Returning from a week away to an overflowing inbox and a monitor covered with sticky notes from various partners will leave you needing a vacation. Bitterness is also a likely byproduct of a vacation unexpectedly sullied with work obligations. Set your expectations accordingly. Plan to spend about 30 minutes a day checking and responding to emails. Have your assistant scan and email all correspondence to you. Respond to the most pressing concerns, and for less urgent issues, acknowledge receipt of the message and inform the sender that you will be back in the office soon and will handle the matter promptly.
Checking your email demands minimal time and will keep your finger on the pulse of your practice, so you do not return to a disaster area. More importantly, by going into your vacation with the expectation that you have to devote a little time each day to work, doing so will not feel as bad. Often, the irritation at giving up hard-won vacation time to work tasks is far worse than the work itself. Setting your expectations appropriately will result in feeling more satisfied about your vacation time on the whole. A truly off-line vacation does not exist anymore in the practice of law.
In the weeks approaching your vacation, be clear about when you will and will not be available. The balance between making your availability known and shouting from the rooftops that you will be lounging on the beach is a delicate one. You do not want to be stuck with extra responsibilities during your relaxation time, but being too loud about it could create an impression that you are not eager to work. Do your best to adhere to the existing deadlines and complete assignments ahead of time. If you will absolutely need an extension, obtain it before you leave.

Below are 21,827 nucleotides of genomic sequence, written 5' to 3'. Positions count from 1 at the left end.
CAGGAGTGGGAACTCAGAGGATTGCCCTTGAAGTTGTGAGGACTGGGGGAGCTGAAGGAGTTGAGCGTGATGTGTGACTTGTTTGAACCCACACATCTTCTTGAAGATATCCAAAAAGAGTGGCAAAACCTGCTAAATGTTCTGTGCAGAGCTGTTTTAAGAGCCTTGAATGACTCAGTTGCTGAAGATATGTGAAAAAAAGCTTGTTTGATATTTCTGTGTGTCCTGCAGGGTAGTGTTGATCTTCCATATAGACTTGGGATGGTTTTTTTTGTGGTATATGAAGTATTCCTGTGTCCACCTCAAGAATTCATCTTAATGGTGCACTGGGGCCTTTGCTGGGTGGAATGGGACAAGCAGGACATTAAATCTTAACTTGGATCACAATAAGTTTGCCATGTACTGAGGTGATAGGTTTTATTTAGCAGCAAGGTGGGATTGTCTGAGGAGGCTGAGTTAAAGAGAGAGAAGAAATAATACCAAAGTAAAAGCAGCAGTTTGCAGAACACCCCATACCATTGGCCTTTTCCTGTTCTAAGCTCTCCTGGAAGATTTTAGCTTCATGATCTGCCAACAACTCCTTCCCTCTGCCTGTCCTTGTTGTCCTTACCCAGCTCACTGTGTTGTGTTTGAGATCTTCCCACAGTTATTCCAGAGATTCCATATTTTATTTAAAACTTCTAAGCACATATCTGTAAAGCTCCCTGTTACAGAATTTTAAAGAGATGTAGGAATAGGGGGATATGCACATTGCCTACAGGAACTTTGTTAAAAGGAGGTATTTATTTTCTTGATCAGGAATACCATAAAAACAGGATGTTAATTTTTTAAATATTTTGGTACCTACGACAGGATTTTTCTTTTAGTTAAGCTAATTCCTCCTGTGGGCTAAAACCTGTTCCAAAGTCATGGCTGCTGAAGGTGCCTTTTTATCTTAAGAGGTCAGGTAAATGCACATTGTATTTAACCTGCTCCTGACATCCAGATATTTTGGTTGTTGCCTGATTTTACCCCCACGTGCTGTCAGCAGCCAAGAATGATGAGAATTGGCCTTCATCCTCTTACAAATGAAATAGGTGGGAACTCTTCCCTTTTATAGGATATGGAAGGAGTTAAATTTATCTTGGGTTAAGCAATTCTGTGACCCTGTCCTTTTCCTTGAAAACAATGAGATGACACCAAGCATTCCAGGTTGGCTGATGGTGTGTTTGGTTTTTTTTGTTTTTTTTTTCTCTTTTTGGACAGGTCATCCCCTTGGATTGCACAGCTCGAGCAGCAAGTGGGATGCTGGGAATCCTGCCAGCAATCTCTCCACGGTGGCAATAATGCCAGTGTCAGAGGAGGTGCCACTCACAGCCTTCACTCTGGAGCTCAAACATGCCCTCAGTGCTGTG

When receiving assignments that will be due immediately before or during your vacation time, let the assigning attorney know that you will have them completed before you go, but that you will be out of pocket for a brief time afterward. As an associate, you never want to turn down work. However, you also need to realize that sometimes it is simply not possible to do everything you are asked. If you find your vacation time sneaking up, and it looks like a total impossibility for you to take on any more work, communicate that to the assigning attorney. Something along the lines of, "I am happy to handle that assignment, but I will be out of town next week. Is it possible there is someone else who can handle it this time around, and I will be sure to take on the next assignment when I return?" There very well may be another associate who is available to handle the task.
Informally keeping an ear out for the level of other associates' workloads will also enable you to suggest someone to step in during your absence. No one wants to go through the misery of a much-anticipated, then canceled, vacation. If you ask around, you are likely to find a co-worker who can handle the task for you. Just make sure to be available to repay the courtesy when it comes time for him or her to vacation.
Do not be a hero and cancel all your plans right away when a task arises. The assigning attorney may have no idea that you had time off scheduled in the first place. There are those urgent, unusual occasions that may absolutely demand that you cancel all plans and make yourself completely available (for instance, trial). But often you can identify and settle on another course of action that gets the work done and also salvages your time off. •
Collura is an associate in Clark Hill Thorp Reed's commercial and corporate litigation practice group in the firm's Pittsburgh office.